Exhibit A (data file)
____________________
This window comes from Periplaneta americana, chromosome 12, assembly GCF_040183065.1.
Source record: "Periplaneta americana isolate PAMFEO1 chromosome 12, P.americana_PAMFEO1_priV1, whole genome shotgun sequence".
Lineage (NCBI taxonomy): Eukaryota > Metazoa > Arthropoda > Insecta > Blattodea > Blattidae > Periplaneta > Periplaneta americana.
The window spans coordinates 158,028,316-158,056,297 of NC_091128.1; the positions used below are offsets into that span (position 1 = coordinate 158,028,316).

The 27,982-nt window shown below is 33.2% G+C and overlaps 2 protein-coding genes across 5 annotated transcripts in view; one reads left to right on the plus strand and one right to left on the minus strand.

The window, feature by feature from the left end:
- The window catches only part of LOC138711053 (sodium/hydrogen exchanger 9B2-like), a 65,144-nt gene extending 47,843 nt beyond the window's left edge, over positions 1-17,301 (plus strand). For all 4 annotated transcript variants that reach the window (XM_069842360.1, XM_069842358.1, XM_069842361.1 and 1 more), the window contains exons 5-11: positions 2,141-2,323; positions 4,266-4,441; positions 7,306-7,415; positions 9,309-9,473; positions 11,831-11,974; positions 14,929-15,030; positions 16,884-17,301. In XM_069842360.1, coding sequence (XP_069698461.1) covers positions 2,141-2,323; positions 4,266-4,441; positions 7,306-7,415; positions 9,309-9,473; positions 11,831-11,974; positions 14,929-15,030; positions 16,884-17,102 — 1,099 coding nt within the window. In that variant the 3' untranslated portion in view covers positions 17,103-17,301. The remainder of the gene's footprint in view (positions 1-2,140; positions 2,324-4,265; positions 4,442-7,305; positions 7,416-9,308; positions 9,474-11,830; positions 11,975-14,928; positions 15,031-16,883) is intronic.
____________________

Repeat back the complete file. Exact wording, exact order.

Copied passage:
This window comes from Periplaneta americana, chromosome 12, assembly GCF_040183065.1.
Source record: "Periplaneta americana isolate PAMFEO1 chromosome 12, P.americana_PAMFEO1_priV1, whole genome shotgun sequence".
Lineage (NCBI taxonomy): Eukaryota > Metazoa > Arthropoda > Insecta > Blattodea > Blattidae > Periplaneta > Periplaneta americana.
The window spans coordinates 158,028,316-158,056,297 of NC_091128.1; the positions used below are offsets into that span (position 1 = coordinate 158,028,316).

The 27,982-nt window shown below is 33.2% G+C and overlaps 2 protein-coding genes across 5 annotated transcripts in view; one reads left to right on the plus strand and one right to left on the minus strand.

The window, feature by feature from the left end:
- The window catches only part of LOC138711053 (sodium/hydrogen exchanger 9B2-like), a 65,144-nt gene extending 47,843 nt beyond the window's left edge, over positions 1-17,301 (plus strand). For all 4 annotated transcript variants that reach the window (XM_069842360.1, XM_069842358.1, XM_069842361.1 and 1 more), the window contains exons 5-11: positions 2,141-2,323; positions 4,266-4,441; positions 7,306-7,415; positions 9,309-9,473; positions 11,831-11,974; positions 14,929-15,030; positions 16,884-17,301. In XM_069842360.1, coding sequence (XP_069698461.1) covers positions 2,141-2,323; positions 4,266-4,441; positions 7,306-7,415; positions 9,309-9,473; positions 11,831-11,974; positions 14,929-15,030; positions 16,884-17,102 — 1,099 coding nt within the window. In that variant the 3' untranslated portion in view covers positions 17,103-17,301. The remainder of the gene's footprint in view (positions 1-2,140; positions 2,324-4,265; positions 4,442-7,305; positions 7,416-9,308; positions 9,474-11,830; positions 11,975-14,928; positions 15,031-16,883) is intronic.